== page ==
who were instead following people who were just existing and having a great time living
their lives, it did wonders for my personal journey of how I accept my body and love myself.
Okay. I love this. Can you give us some recommendations, a couple of fat creators that you would recommend
who have this positive outlook?
Yes. One of my favorite ones right now is, um, why is it not showing? Of course, you
know how people’s Instagrams are always, um, yeah, I’m so embarrassed y’all. Sorry. We
have fierce fat femme. Okay. Beautiful one. Please follow him. Um, and then we have fat
fab feminist. So, so you can get the idea of what these, uh, creators are doing, but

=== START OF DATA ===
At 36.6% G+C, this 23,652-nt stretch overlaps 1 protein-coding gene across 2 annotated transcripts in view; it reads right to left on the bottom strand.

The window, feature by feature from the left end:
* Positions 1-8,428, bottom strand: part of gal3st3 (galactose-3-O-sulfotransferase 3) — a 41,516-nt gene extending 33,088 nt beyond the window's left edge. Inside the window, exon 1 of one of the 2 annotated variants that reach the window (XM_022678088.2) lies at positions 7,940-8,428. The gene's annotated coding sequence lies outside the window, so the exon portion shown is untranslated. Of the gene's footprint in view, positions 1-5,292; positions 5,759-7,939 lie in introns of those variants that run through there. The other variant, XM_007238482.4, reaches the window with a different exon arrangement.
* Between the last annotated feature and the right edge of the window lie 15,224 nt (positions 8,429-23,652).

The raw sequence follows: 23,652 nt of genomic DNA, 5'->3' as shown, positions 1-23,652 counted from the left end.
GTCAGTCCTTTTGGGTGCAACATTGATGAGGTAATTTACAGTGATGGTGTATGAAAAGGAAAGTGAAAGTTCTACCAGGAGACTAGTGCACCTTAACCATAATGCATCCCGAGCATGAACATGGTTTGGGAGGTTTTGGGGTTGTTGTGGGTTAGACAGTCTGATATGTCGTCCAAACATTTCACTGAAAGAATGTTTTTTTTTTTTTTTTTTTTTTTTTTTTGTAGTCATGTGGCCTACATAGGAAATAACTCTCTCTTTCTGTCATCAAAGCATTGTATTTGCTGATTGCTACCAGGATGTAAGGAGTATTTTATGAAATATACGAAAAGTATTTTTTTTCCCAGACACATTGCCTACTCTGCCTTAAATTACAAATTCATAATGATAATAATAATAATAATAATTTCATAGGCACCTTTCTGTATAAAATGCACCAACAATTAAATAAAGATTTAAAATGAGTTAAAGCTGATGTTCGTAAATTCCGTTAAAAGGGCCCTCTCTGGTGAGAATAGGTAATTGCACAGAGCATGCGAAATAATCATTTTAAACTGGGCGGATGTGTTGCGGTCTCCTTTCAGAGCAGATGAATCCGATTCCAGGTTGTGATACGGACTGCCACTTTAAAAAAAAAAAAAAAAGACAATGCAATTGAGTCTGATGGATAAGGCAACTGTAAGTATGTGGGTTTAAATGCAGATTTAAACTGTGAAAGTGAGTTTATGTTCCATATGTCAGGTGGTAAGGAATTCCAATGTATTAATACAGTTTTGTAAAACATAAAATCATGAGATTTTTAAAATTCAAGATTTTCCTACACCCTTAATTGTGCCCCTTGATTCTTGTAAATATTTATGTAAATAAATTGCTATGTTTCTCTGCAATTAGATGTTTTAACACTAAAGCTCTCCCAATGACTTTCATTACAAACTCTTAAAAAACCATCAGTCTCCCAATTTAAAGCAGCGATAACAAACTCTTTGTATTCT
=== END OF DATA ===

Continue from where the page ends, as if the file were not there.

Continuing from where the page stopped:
I definitely recommend just, um, start following a couple of plus size, uh, content creators.
And then you can easily a little skip a little like arrow and it’ll show you more creators
of the similar style. And you can just start doing that and diversifying your, your feed.
Awesome. I love that idea. I am going to take notes and them and I want my daughters to
follow them because this is so important to me that my daughters help be part of the solution
as well and have a positive mindset about them and their bodies. Okay. So give us their
Um, and this one is more of also a thing you can be doing in your interpersonal life. When
you hear people using the word fat in a negative way, call them out, call them in gently. Why
are you speaking that way? Why are you putting a moral judgment on food? Um, the way your
body looks, the way somebody else’s body looks, uh, is a way that we do a lot of unpacking